• Linker Script select ARM Sourcery Windows GCC C Linker -> General and use the browse button to find the location of the stm32_flash.ld file. (downloaded this file as part of the project see the link below). Uncheck do not use standard start files, and check remove unused sections.

You are now ready to start writing code, create a new .c file called ‘main’ in the SRC folder and copy the below code listing into it.



* @file    LED Hello World

* @author  Lee Dyche -

* @version V1.0.0

* @date    11/11/2012

* @brief   LED Blinks on and off


* @attention

* This is program is provided as is with no warranty!!




#include "stm32f4_discovery.h"


//define our delay function – used to make the program wait for a certain amount

//of clock cycles

void Delay(__IO uint32_t nCount);

//This is the main entry point to the program

int main(void)


//this line is very important! It is responsible for setting up the LED’s

//this method is included within the provided in the STM32f4_Discovery.c

//file. It abstracts the configuration of the GPIO pins(we will get to //that)


while (1)


//Turn on led


//wait some time (this is not an accurate way to ‘wait’ but will

//do for this demo!



//switch it off again!








void Delay(__IO uint32_t nCount)








Right click the project and choose build, if you have installed the tools correctly then the code should build without error. This will create a .hex file which is the compiled version of your program, all that is left to do is copy the file to the STM32F4 Discovery board and you are ready to do!

First connect your board using the USB slot (the larger socket at the top), assuming you have correctly installed the ST-Link software the board should be detected automatically, if you have trouble check the device manager you should see the board as below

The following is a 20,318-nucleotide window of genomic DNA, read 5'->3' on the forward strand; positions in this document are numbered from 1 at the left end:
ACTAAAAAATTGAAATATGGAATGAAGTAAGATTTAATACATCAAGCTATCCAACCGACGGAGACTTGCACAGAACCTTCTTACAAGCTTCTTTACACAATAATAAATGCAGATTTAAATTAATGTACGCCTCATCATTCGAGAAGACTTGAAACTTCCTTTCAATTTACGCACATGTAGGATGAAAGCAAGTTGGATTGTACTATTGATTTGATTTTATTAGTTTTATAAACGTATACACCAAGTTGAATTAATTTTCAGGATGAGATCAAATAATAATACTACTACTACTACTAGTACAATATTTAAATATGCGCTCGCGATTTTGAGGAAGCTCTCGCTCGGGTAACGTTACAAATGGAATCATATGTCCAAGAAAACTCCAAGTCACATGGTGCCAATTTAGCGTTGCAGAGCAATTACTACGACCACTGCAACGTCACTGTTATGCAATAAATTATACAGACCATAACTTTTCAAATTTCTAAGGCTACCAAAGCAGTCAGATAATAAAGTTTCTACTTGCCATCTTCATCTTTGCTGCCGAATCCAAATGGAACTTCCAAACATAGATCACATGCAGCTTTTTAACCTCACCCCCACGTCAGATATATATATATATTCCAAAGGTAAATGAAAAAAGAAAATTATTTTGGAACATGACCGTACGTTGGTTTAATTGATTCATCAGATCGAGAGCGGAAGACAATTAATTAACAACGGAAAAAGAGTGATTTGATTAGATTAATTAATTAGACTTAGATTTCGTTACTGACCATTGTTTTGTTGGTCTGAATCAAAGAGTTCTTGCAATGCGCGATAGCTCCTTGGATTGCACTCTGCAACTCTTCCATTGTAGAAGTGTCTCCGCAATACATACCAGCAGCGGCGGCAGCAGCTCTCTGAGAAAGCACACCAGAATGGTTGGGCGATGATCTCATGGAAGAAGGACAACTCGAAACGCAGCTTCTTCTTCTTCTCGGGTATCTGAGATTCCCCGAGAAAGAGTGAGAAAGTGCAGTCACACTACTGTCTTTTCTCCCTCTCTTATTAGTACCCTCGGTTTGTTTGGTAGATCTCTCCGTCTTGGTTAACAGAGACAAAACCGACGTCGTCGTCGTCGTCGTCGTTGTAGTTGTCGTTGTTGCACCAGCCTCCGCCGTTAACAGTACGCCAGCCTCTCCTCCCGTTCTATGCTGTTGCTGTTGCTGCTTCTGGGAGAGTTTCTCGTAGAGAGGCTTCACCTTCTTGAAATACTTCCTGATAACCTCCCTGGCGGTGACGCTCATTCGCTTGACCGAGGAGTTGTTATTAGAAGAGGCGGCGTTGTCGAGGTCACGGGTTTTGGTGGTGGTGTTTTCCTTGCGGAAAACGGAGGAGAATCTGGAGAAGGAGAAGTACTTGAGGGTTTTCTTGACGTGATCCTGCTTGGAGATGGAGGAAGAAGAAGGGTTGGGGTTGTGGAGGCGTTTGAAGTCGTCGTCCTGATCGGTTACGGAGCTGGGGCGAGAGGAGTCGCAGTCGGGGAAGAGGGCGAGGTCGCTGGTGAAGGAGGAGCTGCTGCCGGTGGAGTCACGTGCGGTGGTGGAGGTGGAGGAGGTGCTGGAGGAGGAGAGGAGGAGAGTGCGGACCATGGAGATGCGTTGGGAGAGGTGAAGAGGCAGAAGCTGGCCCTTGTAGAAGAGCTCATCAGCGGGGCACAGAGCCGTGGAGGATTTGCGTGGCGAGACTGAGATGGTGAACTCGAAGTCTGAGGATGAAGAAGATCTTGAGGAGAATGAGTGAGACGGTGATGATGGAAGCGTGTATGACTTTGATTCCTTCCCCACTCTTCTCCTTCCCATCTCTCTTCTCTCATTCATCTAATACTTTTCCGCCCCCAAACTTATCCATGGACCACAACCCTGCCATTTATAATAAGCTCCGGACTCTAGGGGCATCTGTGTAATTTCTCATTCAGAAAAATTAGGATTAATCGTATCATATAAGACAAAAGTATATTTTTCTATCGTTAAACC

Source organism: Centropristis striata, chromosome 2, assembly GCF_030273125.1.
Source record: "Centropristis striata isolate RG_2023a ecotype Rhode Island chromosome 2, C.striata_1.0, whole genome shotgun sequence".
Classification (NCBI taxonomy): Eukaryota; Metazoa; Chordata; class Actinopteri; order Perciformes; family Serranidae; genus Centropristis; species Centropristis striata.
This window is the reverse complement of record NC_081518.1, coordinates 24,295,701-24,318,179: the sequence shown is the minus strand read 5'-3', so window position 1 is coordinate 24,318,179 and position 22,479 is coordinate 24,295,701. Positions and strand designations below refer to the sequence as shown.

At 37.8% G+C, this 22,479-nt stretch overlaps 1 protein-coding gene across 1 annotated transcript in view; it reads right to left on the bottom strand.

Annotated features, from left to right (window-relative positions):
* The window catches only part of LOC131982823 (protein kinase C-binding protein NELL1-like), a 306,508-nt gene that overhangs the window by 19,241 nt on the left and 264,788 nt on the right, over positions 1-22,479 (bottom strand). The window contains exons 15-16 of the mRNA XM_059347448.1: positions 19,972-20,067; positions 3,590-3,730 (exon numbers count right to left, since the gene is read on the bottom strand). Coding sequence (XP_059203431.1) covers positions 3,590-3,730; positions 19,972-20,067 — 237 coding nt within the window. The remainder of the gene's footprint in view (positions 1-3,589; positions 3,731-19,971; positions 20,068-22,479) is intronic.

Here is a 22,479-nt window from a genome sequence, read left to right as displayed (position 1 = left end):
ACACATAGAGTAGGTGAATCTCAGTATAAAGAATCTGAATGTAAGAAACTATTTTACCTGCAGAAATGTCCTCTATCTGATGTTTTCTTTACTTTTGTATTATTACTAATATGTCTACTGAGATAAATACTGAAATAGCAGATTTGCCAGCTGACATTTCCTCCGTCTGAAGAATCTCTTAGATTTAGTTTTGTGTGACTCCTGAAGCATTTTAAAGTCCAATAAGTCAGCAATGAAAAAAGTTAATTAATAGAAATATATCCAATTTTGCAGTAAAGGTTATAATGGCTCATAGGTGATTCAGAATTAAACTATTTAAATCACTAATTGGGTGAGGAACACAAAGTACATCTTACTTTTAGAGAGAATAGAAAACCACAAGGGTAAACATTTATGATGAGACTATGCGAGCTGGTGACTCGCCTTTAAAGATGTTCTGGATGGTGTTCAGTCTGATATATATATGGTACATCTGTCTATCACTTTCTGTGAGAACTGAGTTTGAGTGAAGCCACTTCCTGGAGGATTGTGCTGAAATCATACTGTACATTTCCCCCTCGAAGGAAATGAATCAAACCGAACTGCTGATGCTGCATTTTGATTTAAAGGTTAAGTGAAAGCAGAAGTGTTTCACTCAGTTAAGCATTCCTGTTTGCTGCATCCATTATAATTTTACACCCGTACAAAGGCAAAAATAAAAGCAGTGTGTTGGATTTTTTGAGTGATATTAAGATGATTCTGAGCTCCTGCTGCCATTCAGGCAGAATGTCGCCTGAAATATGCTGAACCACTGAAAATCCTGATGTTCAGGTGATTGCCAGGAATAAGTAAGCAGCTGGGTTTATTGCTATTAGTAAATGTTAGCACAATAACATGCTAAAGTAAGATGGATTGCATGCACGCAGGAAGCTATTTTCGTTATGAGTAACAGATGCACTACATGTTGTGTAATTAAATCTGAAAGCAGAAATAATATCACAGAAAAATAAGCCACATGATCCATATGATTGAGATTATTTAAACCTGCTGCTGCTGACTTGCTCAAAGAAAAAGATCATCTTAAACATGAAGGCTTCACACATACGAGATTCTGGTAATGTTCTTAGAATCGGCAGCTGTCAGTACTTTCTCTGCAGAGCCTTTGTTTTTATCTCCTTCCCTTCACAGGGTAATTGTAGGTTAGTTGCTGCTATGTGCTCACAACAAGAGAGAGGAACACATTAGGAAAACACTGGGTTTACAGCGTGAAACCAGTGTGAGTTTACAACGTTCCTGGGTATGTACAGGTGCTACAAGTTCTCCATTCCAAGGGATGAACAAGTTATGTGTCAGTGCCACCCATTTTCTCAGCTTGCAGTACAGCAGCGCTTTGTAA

If it’s not there it should appear as an unknown device and allow you to install the driver, try using the automatic install option – if unsuccessful search for ST-Link Driver version 2 and install that.

Once the board is connected correctly you should be able to run the ST-Link tool and see a screen like the one below,  (C:\Program Files (x86)\STMicroelectronics\STM32 ST-LINK Utility\ST-LINK Utility\STM32 ST-LINK Utility.exe)

To copy your program you first have to connect to the board select Target -> Connect you should see a message in the console screen at the bottom, and the status at the bottom should say connected.

Once connected you select Target -> Program this will display a dialogue where you can browse to your hex file – this will be in the debug directory of the eclipse workspace for your project, and by default will be the name of the project (I would avoid using spaces in the name of your project)

Once you’ve found it hit ‘Start’ and you should see the progress bar move and then disappear, on the console you should see ‘Flash memory programmed in Xs and XXms’ – all that remains is to reset the board and your project will start running!!

Reset by either pressing the black button, or in the ST-Link click target -> connect, then target -> MCU Core -> Run.

You should see the red LED on the board start flashing!! – Congratulations you have compiled and executed your first embedded STM32F4 Discovery board using Eclipse! Now try adjusting the delay intervals, and maybe changing the LED that blinks!

Have fun!

In my next post I will show you how to use one of the GPIO pins (one of the pins sticking out of the board) in order to make an external LED blink on and off.

Download the complete Eclipse project including code, linker script and the references libraries (referenced libraries are included in the Libraries folder in the project) from here – but you will need to register with an email address to download it – Don’t worry we wont pass on your email to anyone, and we certainly wont spam you!!

Additional information can be found here:

Note that I haven’t managed to get hardware debugging working on my board yet, as soon as I do ill make another post!

Also see a short video of the LED in action here and check out my other beginners guides to the STM32F4 Discovery board